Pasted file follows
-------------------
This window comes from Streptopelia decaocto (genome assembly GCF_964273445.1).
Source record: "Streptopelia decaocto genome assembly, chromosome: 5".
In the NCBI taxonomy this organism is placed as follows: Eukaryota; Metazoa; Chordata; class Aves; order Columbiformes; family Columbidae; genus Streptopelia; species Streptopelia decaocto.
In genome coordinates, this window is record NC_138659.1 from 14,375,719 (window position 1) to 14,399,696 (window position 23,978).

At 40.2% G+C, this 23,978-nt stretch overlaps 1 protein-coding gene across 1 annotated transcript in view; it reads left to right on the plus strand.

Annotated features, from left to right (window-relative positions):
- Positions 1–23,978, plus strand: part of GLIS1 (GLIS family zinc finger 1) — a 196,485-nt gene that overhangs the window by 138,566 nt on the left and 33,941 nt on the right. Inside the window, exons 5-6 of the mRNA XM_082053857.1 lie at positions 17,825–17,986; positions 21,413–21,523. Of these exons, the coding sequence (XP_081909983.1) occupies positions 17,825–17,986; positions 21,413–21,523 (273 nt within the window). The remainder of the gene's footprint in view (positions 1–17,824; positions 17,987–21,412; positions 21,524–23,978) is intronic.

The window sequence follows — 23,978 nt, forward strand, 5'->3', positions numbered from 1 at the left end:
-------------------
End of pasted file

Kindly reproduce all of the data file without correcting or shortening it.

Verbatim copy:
This window comes from Streptopelia decaocto (genome assembly GCF_964273445.1).
Source record: "Streptopelia decaocto genome assembly, chromosome: 5".
In the NCBI taxonomy this organism is placed as follows: Eukaryota; Metazoa; Chordata; class Aves; order Columbiformes; family Columbidae; genus Streptopelia; species Streptopelia decaocto.
In genome coordinates, this window is record NC_138659.1 from 14,375,719 (window position 1) to 14,399,696 (window position 23,978).

At 40.2% G+C, this 23,978-nt stretch overlaps 1 protein-coding gene across 1 annotated transcript in view; it reads left to right on the plus strand.

Annotated features, from left to right (window-relative positions):
- Positions 1–23,978, plus strand: part of GLIS1 (GLIS family zinc finger 1) — a 196,485-nt gene that overhangs the window by 138,566 nt on the left and 33,941 nt on the right. Inside the window, exons 5-6 of the mRNA XM_082053857.1 lie at positions 17,825–17,986; positions 21,413–21,523. Of these exons, the coding sequence (XP_081909983.1) occupies positions 17,825–17,986; positions 21,413–21,523 (273 nt within the window). The remainder of the gene's footprint in view (positions 1–17,824; positions 17,987–21,412; positions 21,524–23,978) is intronic.

The window sequence follows — 23,978 nt, forward strand, 5'->3', positions numbered from 1 at the left end: